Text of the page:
On Star Wars

OK, so I’m not gonna beat around the bush here. We all know that Star Wars: The Force Awakens‘ new teaser trailer, unveiled today at Star Wars Celebration Anaheim, basically won the Internet today. If you haven’t seen it yet by some miracle, here it is.

Now that you’ve seen it, I hope you’ll understand when I say I actually did get a little misty-eyed. But it’s kinda funny-feeling that I did so because I don’t consider myself a real “Star Warrior” (a term that I don’t think she invented, but which I first encountered in Sam Maggs’ new book that you should preorder because it is a Good Thing). I’ve said that before: I own and have read some old Expanded Universe novels and comics, I’ve seen each of the films multiple times, I play Battlefront II and I even compared the two Clone Wars shows.

But still, I’m not really a “fan” in the sense that I am of Star Trek and Transformers (i.e. thoughts about it consume most of my mental energy). It’s just something I dip my toes in every so often. Yet, when I saw this trailer, it hit me. Star Wars, like it or not, is such a huge part of the American cultural memory that it can still affect me. It’s surprising.

Even more surprising to some of you: I like all the films on balance. Yeah, Phantom Menace is particularly dire (something I refused to believe for a long time, then got it drilled into me after I paid to see its 3-D re-release a few years back) and the other two prequels have pretty lame dialogue, but on balance, I like them only slightly less than the Original Trilogy. Why?

Well, it’s because, like how all of Generation X saw the OT in theatres, I saw all the Prequel Trilogy in theatres. I was about 6 when Phantom Menace hit, 9 for Attack of the Clones and 12 for Revenge of the Sith. Granted, I didn’t know nearly as much about good storytelling as I do now, but I was entertained and caught up in them (because yeah, Star Wars is pretty squarely aimed at kids really) at the time and, whenever I rewatch them, I still kinda am.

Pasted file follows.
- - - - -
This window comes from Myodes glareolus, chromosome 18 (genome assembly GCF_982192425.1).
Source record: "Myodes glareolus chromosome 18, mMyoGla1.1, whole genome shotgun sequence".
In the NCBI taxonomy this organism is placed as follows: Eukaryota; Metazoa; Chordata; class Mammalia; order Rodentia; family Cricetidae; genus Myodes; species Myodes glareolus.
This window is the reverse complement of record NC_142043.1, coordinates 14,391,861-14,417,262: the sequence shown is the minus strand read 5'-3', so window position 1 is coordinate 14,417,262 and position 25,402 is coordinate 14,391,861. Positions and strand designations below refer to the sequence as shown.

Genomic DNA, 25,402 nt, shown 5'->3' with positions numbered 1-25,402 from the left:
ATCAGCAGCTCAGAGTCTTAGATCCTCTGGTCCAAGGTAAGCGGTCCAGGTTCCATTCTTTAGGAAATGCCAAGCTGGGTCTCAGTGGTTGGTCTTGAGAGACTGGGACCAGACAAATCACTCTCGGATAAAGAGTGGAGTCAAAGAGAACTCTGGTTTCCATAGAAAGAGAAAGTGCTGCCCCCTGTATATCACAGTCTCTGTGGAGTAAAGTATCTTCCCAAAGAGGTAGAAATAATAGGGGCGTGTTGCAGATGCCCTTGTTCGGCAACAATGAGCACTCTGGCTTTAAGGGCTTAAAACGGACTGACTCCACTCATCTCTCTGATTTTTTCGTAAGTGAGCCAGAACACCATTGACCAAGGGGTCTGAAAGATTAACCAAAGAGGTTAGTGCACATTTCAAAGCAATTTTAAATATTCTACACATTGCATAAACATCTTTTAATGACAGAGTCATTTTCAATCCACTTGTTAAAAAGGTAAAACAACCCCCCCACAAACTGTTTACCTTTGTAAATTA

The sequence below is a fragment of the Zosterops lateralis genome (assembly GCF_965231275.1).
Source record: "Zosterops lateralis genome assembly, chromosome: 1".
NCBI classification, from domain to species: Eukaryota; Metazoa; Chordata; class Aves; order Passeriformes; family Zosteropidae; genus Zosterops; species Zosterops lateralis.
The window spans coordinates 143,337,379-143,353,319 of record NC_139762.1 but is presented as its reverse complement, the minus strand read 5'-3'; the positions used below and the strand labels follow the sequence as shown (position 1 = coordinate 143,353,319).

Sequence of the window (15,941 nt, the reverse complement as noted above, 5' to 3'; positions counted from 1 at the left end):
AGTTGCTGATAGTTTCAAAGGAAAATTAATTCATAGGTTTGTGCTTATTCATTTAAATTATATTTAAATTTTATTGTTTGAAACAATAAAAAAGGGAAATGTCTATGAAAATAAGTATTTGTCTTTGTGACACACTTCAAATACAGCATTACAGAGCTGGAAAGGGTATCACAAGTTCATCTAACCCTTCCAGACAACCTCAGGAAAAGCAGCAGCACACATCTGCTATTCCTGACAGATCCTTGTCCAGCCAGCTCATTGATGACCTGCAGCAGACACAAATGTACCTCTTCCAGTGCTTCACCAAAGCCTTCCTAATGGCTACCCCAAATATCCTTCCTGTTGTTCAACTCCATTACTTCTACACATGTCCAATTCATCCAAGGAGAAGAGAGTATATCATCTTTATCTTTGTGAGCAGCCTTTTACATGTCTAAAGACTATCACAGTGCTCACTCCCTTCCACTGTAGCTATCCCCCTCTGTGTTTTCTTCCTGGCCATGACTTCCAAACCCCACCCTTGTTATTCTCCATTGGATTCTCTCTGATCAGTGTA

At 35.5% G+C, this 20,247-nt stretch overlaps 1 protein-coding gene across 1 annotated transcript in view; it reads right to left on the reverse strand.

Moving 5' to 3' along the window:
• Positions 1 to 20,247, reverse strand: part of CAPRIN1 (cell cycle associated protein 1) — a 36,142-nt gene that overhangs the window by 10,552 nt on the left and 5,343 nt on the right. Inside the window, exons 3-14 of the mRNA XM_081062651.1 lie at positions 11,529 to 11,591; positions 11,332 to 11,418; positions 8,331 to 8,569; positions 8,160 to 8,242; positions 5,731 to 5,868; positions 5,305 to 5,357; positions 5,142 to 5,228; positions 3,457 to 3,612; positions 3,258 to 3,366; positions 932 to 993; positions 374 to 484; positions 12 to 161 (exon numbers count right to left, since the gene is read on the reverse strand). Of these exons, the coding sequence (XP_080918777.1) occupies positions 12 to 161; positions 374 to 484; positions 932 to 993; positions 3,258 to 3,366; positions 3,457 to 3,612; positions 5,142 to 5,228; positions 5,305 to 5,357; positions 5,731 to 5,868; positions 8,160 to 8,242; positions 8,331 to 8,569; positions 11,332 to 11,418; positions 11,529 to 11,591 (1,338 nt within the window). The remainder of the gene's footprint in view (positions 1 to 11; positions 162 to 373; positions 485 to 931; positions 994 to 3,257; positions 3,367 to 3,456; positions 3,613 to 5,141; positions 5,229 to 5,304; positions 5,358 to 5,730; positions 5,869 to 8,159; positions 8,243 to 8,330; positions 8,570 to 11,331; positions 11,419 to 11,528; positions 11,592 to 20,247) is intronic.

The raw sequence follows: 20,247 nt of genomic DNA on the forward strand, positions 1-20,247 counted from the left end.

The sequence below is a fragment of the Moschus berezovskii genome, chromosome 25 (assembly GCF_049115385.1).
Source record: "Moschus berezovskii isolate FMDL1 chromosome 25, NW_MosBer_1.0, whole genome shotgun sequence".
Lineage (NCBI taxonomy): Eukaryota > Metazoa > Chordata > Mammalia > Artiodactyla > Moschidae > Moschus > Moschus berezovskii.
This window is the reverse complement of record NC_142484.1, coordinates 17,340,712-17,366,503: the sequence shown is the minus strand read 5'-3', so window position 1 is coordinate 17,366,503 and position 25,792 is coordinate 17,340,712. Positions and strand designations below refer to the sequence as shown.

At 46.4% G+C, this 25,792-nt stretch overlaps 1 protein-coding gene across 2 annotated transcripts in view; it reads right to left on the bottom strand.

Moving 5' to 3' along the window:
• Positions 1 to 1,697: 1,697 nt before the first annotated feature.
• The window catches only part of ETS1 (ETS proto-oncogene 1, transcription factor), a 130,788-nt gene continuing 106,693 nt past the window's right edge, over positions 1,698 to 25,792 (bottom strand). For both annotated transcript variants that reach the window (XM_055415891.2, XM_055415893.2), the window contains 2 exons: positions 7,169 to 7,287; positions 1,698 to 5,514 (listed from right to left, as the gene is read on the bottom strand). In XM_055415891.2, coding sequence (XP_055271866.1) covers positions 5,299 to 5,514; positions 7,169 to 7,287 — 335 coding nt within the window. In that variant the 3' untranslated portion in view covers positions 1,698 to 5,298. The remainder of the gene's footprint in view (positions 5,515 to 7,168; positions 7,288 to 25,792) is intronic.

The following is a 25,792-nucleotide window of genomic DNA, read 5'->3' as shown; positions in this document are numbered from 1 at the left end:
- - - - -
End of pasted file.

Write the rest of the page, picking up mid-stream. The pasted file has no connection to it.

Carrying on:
At the end of the day, Star Wars is one of the best examples we have of science fantasy and despite how huge and massive the brand has become, that’s still true. So for me, seeing this given new life now and in the years to come from gifted directors like J.J. Abrams, Rian Johnson (!) and Gareth Edwards (even if I didn’t love Godzilla, I still like what he did) with stories for today’s kids to latch onto and enjoy, that’s good enough for me.


Gareth Edwards, Rian Johnson and A Galaxy Far, Far Away

So while I didn’t get a chance to mention it because it was during finals–when we basically shut down around here–but I did get to see the brand new Godzilla film directed by Gareth Edwards and starring Aaron Taylor-Johnson, Ken Watanabe and Bryan Cranston. I liked the movie just fine, but I found it way too dreary for my tastes.

A Godzilla film should be full of over-the-top craziness and lots of monster fighting/action. This movie…really didn’t have either of that. Instead, they went for a muted, horror vibe similar to the original film. Fine by Edwards & co., but not enough people think of that film when they think Godzilla. I also thought Watanabe was particularly under-served by his material.

That said, when the news broke after the film’s opening weekend that Edwards was going to direct the first Star Wars spinoff film due in 2016 (with a script by Gary Whitta), I was still excited. For all my misgivings with it, I couldn’t deny that in Godzilla, Edwards demonstrated an affinity for staging big action scenes and mounting disaster.

If a leaked toy list that supposedly lines up to the films is correct, Edwards will be telling the origin of Boba Fett. I say “origin”–more like how the little kid from Attack of the Clones (my favorite of the prequels, incidentally) came to be the stoic bounty hunter we meet in The Empire Strikes Back. His aesthetic seems perfect for that and I think it’ll work out.

Josh Trank, of Chronicle and the Fantastic Four reboot, is also directing a spinoff film, presumably the origin of Han Solo. I haven’t seen Chronicle, so I can’t speak to Trank’s skill, but the fact that he directed a nifty little Star Wars fan film several years ago that’s pretty clever in under 2 minutes fills me with confidence.